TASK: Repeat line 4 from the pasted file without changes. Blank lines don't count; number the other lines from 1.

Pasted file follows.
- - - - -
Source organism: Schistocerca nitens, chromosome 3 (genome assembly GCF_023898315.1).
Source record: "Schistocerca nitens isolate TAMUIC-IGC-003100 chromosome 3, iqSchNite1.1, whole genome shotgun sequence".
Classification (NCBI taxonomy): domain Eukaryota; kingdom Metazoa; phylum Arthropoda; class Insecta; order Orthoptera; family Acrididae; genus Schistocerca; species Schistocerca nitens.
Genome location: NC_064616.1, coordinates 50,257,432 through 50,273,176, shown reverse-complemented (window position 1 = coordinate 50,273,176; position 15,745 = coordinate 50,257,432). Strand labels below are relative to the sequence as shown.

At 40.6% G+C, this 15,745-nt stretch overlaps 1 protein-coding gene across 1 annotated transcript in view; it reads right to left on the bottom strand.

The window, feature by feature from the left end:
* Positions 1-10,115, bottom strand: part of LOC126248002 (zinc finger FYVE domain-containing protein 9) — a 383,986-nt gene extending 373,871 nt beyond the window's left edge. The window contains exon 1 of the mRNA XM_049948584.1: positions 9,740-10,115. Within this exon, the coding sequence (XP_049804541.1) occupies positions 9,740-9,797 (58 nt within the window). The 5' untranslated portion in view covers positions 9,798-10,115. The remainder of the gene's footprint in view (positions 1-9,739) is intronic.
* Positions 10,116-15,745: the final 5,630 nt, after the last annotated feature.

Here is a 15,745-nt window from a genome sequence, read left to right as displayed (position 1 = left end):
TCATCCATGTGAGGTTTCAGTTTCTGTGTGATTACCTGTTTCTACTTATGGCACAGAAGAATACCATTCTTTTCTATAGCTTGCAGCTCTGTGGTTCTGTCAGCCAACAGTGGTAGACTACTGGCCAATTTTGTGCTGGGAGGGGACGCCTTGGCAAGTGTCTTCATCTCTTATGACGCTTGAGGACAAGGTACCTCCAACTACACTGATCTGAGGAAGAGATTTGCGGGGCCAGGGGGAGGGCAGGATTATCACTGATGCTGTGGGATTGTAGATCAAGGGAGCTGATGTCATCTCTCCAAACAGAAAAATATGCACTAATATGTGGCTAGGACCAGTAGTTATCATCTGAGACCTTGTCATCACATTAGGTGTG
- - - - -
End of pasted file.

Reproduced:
Genome location: NC_064616.1, coordinates 50,257,432 through 50,273,176, shown reverse-complemented (window position 1 = coordinate 50,273,176; position 15,745 = coordinate 50,257,432). Strand labels below are relative to the sequence as shown.